Sandy Reams is an Audiologist who works for Spaulding Rehabilitation Hospital- Cape Cod in East Sandwich. At Spaulding I am able to work with adults and children for audiology evaluations and hearing aids and auditory processing. Being with Spaulding almost since it opened has allowed me to develop programs as we feel the community needs them. A benefit of working at Spaulding is that I am able to be part of the rehabilitation team and provide insights to inpatient and outpatient therapists regarding their patients hearing. I love the multi-disciplinary atmosphere. Prior to working at Spaulding I worked in a private otolaryngology practice.
Why did you decide to become an audiologist?
I feel like I was meant to be an Audiologist. When growing up my best friend’s brother was deaf after his mother contracted rubella while she was pregnant. He went to the Beverly School for the Deaf (which was an oral school at the time). My brother was also delayed in speech and language due to many ear infections. My sisters and I got to stay home with the babysitter while he got to go play with toys at the Audiologist. My mother also had a unilateral complete hearing loss that she developed when I was young. It is thought that she contracted a mild form of the mumps when we had it. Both of my parents were in the medical field and I knew in high school that I wanted to follow their lead. I found speech and hearing because of my many experiences. I completed my undergraduate degree at Worcester State. I chose Audiology because I liked the technical aspect and did not want to do lesson plans etc. on the weekends. I then completed my Masters in Audiology at CID/Washington University in St. Louis, MO. I completed my AuD program through an online transitional program.
What excites you about your current professional projects?
Over the recent years I have started to feel that I can give back to the profession and have volunteered to serve rolls with ASHA. Most recently I have been the Audiology Representative for Massachusetts for the Committee of Ambassadors (CoA). A benefit to that position is that I attend the MSHA executive board meetings as aa non-voting member. This coming year I will also be serving as the CoA chair. The CoA is a new committee that was created when the Advisory Groups were sunsetted by ASHA.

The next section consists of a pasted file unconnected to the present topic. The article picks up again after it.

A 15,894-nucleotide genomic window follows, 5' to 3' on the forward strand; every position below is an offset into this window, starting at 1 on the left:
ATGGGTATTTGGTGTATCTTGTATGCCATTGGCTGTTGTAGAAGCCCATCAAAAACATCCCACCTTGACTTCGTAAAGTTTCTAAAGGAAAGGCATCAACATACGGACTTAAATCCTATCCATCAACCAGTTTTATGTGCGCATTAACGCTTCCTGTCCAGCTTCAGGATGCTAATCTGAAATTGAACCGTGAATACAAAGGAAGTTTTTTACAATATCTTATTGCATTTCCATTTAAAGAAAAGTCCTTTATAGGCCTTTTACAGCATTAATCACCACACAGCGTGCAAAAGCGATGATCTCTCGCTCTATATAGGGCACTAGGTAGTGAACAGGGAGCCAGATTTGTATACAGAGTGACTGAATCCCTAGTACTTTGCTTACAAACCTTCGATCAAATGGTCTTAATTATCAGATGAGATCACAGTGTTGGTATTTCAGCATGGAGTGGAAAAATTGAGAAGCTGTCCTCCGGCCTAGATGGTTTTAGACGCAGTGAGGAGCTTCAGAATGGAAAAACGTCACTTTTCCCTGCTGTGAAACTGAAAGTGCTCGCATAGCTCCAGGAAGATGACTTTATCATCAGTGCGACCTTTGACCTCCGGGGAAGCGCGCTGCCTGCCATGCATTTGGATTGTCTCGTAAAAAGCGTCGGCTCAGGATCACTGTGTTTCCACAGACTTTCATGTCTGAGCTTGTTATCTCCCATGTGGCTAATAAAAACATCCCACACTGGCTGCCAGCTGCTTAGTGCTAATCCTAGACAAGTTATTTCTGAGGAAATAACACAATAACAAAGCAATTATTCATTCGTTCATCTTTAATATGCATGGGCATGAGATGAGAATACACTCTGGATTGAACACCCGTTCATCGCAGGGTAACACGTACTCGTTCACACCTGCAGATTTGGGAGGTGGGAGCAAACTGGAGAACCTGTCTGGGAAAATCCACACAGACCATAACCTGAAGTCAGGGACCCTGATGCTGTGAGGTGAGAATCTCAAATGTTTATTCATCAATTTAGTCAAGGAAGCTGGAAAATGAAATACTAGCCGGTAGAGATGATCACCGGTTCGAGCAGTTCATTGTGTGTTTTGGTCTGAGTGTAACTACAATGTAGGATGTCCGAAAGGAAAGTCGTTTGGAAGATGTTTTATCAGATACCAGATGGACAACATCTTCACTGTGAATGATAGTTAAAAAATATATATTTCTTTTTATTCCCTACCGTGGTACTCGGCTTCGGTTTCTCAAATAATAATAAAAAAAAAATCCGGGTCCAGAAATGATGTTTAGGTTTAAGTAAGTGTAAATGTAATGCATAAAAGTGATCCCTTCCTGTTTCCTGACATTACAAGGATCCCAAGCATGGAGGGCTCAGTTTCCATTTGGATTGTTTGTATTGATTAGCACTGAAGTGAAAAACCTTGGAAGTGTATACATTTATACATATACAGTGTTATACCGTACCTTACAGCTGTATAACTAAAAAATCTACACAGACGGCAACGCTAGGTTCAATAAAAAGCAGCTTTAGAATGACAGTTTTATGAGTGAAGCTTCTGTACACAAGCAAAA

I will be the 3rd chair and the 2nd Audiologist in the role. The CoA is an ASHA committee with one SLP and one Audiologist from every state. We work closely with ASHA on advocacy and public relations. Our role is to promote our profession and it’s needs to officials, constituents, peers, and the general public. I have found the advocacy component to be very rewarding. We have been able to meet with the staff of our legislators and state why we would like them to support different issues.
The CoA has a fairly broad scope in that it is guided by the ASHA Public Policy Agenda https://www.asha.org/siteassets/advocacy/2023-asha-public-policy-agenda.pdf and public events like World Hearing Day and May is Better Speech and Hearing Month.
In addition to the CoA Audiology and Speech Language representative, Massachusetts also has the State Based Advocacy representatives https://www.asha.org/advocacy/state/state-networks/ that specialize in specific areas like Medicare (StAMP), Education (SEAL), and Reimbursement (STAR).
What do you value about MSHA Membership?
Why do I value MSHA? Over the past 2 years of attending the executive board meetings I have met some truly devoted professionals. I have learned the strength of having a state organization devoted to our professions needs in our state. Those needs include advocacy for provisional licensure and telehealth, working with our board of registration and keeping track of any changes that they are considering, continuing education, and simply professional networking. I learned that MSHA welcomes Audiologists and hope that with MAAA dissolving that Massachusetts Audiologists will find a home with MSHA.